In many applications of flat clustering and hierarchical clustering, particularly in analysis tasks and in user interfaces (see applications in Table 16.1 , page 16.1 ), human users interact with clusters. In such settings, we must label clusters, so that users can see what a cluster is about.
Differential cluster labeling selects cluster labels by comparing the distribution of terms in one cluster with that of other clusters. The feature selection methods we introduced in Section 13.5 (page ) can all be used for differential cluster labeling. In particular, mutual information (MI) (Section 13.5.1 , page 13.5.1 ) or, equivalently, information gain and the -test (Section 13.5.2 , page 13.5.2 ) will identify cluster labels that characterize one cluster in contrast to other clusters. A combination of a differential test with a penalty for rare terms often gives the best labeling results because rare terms are not necessarily representative of the cluster as a whole.
Automatically computed cluster labels.This is for three of ten clusters (4, 9, and 10) in a -means clustering of the first 10,000 documents in Reuters-RCV1. The last three columns show cluster summaries computed by three labeling methods: most highly weighted terms in centroid (centroid), mutual information, and the title of the document closest to the centroid of the cluster (title). Terms selected by only one of the first two methods are in bold.
We apply three labeling methods to a -means clustering in Table 17.2 . In this example, there is almost no difference between MI and . We therefore omit the latter.
Cluster-internal labeling computes a label that solely depends on the cluster itself, not on other clusters. Labeling a cluster with the title of the document closest to the centroid is one cluster-internal method. Titles are easier to read than a list of terms. A full title can also contain important context that didn't make it into the top 10 terms selected by MI. On the web, anchor text can play a role similar to a title since the anchor text pointing to a page can serve as a concise summary of its contents.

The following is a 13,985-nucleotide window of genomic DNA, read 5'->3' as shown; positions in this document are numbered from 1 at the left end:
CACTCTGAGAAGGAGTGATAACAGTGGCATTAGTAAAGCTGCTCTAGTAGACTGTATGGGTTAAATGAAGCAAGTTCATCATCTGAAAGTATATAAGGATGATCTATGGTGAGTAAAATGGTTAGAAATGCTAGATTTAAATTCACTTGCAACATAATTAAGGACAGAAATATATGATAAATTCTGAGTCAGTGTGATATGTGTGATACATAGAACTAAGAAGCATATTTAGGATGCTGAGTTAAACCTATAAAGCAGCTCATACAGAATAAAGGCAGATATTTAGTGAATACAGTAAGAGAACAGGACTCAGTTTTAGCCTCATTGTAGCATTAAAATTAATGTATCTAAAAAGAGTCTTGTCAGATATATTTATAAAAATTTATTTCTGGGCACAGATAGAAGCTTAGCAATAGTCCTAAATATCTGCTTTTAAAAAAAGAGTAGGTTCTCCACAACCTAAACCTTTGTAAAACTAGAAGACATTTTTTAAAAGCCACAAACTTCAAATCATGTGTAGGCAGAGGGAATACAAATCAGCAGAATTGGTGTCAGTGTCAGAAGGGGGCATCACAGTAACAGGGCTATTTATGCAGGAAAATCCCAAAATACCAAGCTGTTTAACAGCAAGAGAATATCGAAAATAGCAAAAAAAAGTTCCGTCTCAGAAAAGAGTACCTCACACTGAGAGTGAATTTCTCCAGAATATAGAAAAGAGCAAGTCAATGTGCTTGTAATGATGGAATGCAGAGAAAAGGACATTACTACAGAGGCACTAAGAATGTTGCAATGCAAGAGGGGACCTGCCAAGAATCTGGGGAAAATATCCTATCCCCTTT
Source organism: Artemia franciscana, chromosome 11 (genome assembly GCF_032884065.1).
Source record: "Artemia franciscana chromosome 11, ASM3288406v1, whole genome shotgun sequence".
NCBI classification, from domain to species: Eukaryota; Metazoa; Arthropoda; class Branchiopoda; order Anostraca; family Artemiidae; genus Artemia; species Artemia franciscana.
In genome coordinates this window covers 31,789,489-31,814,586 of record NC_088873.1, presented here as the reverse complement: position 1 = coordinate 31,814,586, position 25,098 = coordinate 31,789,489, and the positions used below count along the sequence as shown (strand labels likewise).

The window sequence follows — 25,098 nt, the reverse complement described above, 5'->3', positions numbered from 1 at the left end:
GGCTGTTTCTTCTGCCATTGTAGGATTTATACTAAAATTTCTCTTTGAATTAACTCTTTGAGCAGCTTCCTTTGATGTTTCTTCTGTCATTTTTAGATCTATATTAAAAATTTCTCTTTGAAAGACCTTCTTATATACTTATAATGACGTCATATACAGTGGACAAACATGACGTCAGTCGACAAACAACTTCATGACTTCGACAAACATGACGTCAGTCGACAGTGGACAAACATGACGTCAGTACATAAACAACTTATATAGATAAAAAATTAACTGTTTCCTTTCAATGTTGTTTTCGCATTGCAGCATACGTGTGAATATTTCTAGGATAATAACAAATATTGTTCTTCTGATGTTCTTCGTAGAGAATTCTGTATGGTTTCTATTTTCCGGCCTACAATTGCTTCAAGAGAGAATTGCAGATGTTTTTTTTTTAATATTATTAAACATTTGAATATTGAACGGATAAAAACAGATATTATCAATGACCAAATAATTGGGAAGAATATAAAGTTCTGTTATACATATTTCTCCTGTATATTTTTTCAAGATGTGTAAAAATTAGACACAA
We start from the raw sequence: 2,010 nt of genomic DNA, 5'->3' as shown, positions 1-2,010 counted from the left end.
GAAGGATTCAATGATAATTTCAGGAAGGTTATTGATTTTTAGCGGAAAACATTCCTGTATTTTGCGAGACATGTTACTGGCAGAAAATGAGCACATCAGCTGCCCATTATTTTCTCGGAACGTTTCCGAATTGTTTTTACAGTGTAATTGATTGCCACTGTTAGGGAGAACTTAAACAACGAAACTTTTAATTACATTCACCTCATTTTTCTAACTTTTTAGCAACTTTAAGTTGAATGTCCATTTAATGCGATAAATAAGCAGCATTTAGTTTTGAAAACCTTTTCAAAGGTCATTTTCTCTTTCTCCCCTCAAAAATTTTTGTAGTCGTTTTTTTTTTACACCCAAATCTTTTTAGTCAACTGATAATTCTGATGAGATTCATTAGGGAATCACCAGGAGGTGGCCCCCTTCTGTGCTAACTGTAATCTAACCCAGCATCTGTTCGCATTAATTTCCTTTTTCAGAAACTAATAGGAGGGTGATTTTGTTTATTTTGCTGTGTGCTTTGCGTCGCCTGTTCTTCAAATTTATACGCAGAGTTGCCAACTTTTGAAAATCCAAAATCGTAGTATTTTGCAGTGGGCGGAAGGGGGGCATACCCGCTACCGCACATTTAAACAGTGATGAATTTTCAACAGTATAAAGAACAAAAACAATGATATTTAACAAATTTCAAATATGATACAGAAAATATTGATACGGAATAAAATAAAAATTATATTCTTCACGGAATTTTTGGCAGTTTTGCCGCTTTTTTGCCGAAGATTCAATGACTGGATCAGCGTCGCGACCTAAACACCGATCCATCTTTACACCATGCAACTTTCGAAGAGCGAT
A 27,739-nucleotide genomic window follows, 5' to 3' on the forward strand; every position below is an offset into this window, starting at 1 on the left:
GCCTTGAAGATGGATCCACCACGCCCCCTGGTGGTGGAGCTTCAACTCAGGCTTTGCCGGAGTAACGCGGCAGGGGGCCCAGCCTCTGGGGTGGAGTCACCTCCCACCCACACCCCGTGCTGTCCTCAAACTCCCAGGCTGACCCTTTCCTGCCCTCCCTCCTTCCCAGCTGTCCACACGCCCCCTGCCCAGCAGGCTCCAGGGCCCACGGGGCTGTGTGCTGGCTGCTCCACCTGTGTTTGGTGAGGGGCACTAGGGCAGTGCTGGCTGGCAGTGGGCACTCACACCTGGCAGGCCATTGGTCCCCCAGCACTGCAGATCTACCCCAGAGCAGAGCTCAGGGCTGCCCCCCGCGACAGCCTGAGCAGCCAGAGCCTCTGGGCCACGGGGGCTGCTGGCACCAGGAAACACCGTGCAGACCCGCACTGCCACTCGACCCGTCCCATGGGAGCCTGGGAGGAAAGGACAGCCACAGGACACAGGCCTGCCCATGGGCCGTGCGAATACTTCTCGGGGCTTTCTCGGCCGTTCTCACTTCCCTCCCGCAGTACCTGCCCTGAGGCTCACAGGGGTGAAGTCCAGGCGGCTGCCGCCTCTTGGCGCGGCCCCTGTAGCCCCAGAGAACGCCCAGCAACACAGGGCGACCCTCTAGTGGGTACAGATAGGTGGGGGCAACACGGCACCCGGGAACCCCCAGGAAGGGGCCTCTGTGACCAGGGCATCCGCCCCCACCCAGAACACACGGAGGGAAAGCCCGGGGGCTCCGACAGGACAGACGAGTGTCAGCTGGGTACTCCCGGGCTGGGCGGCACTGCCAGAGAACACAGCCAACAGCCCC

In Table 17.2 , the title for cluster 9 suggests that many of its documents are about the Chechnya conflict, a fact the MI terms do not reveal. However, a single document is unlikely to be representative of all documents in a cluster. An example is cluster 4, whose selected title is misleading. The main topic of the cluster is oil. Articles about hurricane Dolly only ended up in this cluster because of its effect on oil prices.
We can also use a list of terms with high weights in the centroid of the cluster as a label. Such highly weighted terms (or, even better, phrases, especially noun phrases) are often more representative of the cluster than a few titles can be, even if they are not filtered for distinctiveness as in the differential methods. However, a list of phrases takes more time to digest for users than a well crafted title.
Cluster-internal methods are efficient, but they fail to distinguish terms that are frequent in the collection as a whole from those that are frequent only in the cluster. Terms like year or Tuesday may be among the most frequent in a cluster, but they are not helpful in understanding the contents of a cluster with a specific topic like oil.
In Table 17.2 , the centroid method selects a few more uninformative terms (000, court, cents, september) than MI (forces, desk), but most of the terms selected by either method are good descriptors. We get a good sense of the documents in a cluster from scanning the selected terms.
For hierarchical clustering, additional complications arise in cluster labeling. Not only do we need to distinguish an internal node in the tree from its siblings, but also from its parent and its children. Documents in child nodes are by definition also members of their parent node, so we cannot use a naive differential method to find labels that distinguish the parent from its children. However, more complex criteria, based on a combination of overall collection frequency and prevalence in a given cluster, can determine whether a term is a more informative label for a child node or a parent node (see Section 17.9 ).